The following appeared in the May 26 issue of the Times Herald-Record.
I am sitting in the fire hall of Milford Square, Pa., at the beginning of a three-day Orthomassage workshop, and I’m thinking about Jim Mathews.
It’s not surprising. Milford Square is a few miles away from my alma mater, Lehigh University, where Mathews had served as a physiotherapist from 1947-78. And just this week I had read Mathews’ obituary in the Lehigh Alumni Bulletin.
What is surprising is that I’m even taking a class in Orthomassage — or, indeed, that for the last six years I’ve been a nationally certified masage therapist with a part-time practice. For a newspaper copy editor with a B.A. in journalism/English/drama, it’s an unexpected career path that had its start at Lehigh, with Mathews as the initial inspiration.
For, in Mathews’ last four years at Lehigh, among the hundreds of students and faculty members that the physiotherapist treated each week, I was a fixture in the University Health Center treatment room, an hour a day, six days a week. Ultrasound, whirlpool, massage, strengthening and stretching exercises — all were employed to ease my leg and back pain in my efforts to run track and cross country.
From my earliest, gloomiest days at Lehigh, when carry-over injuries from high school caused me to miss the first two months of the 1974 cross-country season, to the high point of my South Mountain career, a 30.58.9 fourth-place 10K East Coast Conference track performance in 1978, Mathews was a mainstay of my life at Lehigh. His mock gruffness, the way he yelled “Owwww” so his client wouldn’t have to, his favorite turns of phrase such as calling someone “old shoe” — all created a convivial atmosphere for healing and friendship. In fact, when an ill-advised 20-mile run back from the senior class picnic left me in mighty pain, Mathews did me a mighty favor by giving me one last treatment the morning of my graduation that hot Sunday in May 1978.
Though such nurturing sessions had come to a close, my need to bolster and understand my personal health had only begun. Toward that end I have been treated and mentored by many health-care practitioners. Dr. Phil Maffetone, a Putnam County chiropractor, identified via applied kinesiology and nutritional testing that my adrenal glands needed strengthening via supplements and the avoidance of refined sugar. During my years of writing Broadway and film reviews, the late bodyworker John Albano foresaw my years-later conversion to his way of thinking when he said he’d rather be massaging people than directing them in his former life in the theater.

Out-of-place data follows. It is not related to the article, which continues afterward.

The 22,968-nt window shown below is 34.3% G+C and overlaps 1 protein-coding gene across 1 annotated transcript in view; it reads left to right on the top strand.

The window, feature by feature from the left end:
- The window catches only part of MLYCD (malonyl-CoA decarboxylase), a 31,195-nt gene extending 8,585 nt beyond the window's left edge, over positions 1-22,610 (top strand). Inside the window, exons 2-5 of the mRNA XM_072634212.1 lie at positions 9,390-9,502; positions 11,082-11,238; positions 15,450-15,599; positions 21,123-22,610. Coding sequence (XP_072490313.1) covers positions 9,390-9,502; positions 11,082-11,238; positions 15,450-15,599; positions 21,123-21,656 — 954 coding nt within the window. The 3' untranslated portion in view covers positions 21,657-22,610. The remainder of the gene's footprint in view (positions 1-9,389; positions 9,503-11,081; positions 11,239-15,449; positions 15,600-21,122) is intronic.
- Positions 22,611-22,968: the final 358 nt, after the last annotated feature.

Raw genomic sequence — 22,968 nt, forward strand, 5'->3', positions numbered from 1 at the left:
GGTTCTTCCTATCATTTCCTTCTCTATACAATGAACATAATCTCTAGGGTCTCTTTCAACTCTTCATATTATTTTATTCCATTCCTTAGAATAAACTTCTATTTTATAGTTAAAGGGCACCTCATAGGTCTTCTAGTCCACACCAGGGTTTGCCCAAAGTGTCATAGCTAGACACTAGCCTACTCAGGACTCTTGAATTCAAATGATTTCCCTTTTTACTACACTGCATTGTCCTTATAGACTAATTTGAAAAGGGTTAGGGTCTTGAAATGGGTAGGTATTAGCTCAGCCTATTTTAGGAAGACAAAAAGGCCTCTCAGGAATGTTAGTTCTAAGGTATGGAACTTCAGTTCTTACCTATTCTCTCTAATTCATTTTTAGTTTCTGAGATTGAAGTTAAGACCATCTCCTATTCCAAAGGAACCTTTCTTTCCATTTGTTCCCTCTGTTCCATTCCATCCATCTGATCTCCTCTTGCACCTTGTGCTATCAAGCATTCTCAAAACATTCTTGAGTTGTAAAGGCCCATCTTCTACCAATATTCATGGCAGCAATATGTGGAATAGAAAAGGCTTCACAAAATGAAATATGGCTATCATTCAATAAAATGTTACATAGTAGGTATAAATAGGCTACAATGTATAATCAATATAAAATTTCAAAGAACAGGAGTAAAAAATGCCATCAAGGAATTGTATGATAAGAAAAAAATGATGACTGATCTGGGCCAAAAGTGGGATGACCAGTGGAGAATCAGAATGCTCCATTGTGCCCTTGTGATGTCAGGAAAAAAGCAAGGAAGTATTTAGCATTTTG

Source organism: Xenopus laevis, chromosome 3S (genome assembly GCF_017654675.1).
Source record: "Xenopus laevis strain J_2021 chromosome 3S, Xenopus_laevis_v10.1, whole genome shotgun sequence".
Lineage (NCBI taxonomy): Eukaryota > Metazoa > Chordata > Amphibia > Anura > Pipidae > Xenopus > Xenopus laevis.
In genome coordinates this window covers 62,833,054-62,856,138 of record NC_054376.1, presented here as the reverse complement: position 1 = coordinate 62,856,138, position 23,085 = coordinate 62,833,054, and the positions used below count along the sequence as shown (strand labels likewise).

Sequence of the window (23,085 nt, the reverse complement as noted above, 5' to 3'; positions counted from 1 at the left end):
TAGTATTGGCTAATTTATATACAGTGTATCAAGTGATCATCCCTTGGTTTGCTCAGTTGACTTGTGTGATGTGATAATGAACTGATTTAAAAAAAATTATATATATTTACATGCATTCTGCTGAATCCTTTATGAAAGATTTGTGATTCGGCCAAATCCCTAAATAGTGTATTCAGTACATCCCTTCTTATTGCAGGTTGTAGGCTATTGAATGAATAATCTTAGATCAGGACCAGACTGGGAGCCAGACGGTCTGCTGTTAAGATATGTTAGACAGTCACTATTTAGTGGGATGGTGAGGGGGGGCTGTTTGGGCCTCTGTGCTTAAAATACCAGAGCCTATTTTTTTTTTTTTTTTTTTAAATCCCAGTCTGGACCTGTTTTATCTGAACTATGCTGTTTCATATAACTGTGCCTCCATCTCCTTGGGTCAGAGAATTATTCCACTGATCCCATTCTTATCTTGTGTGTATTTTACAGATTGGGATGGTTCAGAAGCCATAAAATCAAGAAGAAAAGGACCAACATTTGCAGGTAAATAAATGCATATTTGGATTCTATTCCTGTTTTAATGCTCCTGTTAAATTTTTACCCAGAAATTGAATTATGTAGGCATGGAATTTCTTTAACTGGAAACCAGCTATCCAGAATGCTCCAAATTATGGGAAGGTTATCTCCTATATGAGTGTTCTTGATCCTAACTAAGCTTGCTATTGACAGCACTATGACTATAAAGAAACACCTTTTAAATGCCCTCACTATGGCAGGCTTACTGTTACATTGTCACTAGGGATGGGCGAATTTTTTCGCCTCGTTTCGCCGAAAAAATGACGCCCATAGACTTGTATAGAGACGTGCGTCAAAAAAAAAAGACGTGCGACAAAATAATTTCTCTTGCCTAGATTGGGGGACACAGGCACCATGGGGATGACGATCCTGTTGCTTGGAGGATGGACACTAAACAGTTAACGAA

Continuing to keep my energy level stable by helping me to hone my diet, Dr. LuviaJane Swanson, formerly of Cuddebackville, advised me to stay away from gluten and yeast; she also encouraged me to attend massage school and, later, Upledger Institute CranioSacral Therapy workshops — workshops she now teaches as she and her husband, Bruce Swanson, gave up their individual chiropractic practices to move to Puerto Rico, where Bruce is a scuba instructor. And osteopathic physician Dr. John Upledger and his CranioSacral staff, as well as James Waslaski, the instructor and founder of the aforementioned Orthomassage Workshop. All have guided me along a professional path I never would have predicted that first day in Jim Mathews’ office in 1974.
But Mathews was the first, and for that I’ll forever be grateful, even as our friendship gave way over time and distance from visits to Mathews’ North Carolina retirement residence in 1979, 1980 and 1982 to occasional letters to yearly Christmas cards. The last one I sent, in December 2003, was returned marked “address unknown,” leading me to suspect what Mathews’ obituary in the Spring 2004 Alumni Bulletin confirmed — that Mathews had died at age 91 in 2003.
Rest in peace, old shoe. And thanks.